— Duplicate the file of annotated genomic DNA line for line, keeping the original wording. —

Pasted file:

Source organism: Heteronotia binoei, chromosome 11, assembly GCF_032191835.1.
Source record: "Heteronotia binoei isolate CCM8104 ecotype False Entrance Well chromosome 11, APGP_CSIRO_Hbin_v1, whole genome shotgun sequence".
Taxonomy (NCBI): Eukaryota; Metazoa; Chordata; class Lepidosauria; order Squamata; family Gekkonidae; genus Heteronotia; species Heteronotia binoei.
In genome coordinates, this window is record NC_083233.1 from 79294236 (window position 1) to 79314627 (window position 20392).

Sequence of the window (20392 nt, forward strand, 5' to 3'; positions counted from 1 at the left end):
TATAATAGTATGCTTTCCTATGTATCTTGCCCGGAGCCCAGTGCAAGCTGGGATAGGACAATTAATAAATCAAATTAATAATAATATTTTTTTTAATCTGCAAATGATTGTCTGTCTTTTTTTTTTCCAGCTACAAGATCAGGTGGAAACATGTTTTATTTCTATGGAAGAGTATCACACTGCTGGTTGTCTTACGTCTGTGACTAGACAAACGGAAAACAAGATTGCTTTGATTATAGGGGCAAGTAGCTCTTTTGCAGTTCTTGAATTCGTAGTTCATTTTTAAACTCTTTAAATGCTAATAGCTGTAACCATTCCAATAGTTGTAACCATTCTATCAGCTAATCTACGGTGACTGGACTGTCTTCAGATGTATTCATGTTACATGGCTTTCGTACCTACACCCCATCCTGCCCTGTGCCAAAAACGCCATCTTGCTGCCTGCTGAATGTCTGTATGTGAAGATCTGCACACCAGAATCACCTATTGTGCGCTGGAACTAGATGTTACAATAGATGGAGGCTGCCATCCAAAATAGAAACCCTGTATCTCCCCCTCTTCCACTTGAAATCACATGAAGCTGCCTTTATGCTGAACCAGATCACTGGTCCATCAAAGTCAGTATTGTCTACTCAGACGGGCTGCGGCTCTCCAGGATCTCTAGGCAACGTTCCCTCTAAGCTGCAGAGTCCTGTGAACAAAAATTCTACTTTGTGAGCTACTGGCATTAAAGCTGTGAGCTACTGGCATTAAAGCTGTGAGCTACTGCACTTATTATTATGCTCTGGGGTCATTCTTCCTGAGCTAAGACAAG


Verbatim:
Source organism: Heteronotia binoei, chromosome 11, assembly GCF_032191835.1.
Source record: "Heteronotia binoei isolate CCM8104 ecotype False Entrance Well chromosome 11, APGP_CSIRO_Hbin_v1, whole genome shotgun sequence".
Taxonomy (NCBI): Eukaryota; Metazoa; Chordata; class Lepidosauria; order Squamata; family Gekkonidae; genus Heteronotia; species Heteronotia binoei.
In genome coordinates, this window is record NC_083233.1 from 79294236 (window position 1) to 79314627 (window position 20392).

Sequence of the window (20392 nt, forward strand, 5' to 3'; positions counted from 1 at the left end):
TATAATAGTATGCTTTCCTATGTATCTTGCCCGGAGCCCAGTGCAAGCTGGGATAGGACAATTAATAAATCAAATTAATAATAATATTTTTTTTAATCTGCAAATGATTGTCTGTCTTTTTTTTTTCCAGCTACAAGATCAGGTGGAAACATGTTTTATTTCTATGGAAGAGTATCACACTGCTGGTTGTCTTACGTCTGTGACTAGACAAACGGAAAACAAGATTGCTTTGATTATAGGGGCAAGTAGCTCTTTTGCAGTTCTTGAATTCGTAGTTCATTTTTAAACTCTTTAAATGCTAATAGCTGTAACCATTCCAATAGTTGTAACCATTCTATCAGCTAATCTACGGTGACTGGACTGTCTTCAGATGTATTCATGTTACATGGCTTTCGTACCTACACCCCATCCTGCCCTGTGCCAAAAACGCCATCTTGCTGCCTGCTGAATGTCTGTATGTGAAGATCTGCACACCAGAATCACCTATTGTGCGCTGGAACTAGATGTTACAATAGATGGAGGCTGCCATCCAAAATAGAAACCCTGTATCTCCCCCTCTTCCACTTGAAATCACATGAAGCTGCCTTTATGCTGAACCAGATCACTGGTCCATCAAAGTCAGTATTGTCTACTCAGACGGGCTGCGGCTCTCCAGGATCTCTAGGCAACGTTCCCTCTAAGCTGCAGAGTCCTGTGAACAAAAATTCTACTTTGTGAGCTACTGGCATTAAAGCTGTGAGCTACTGGCATTAAAGCTGTGAGCTACTGCACTTATTATTATGCTCTGGGGTCATTCTTCCTGAGCTAAGACAAG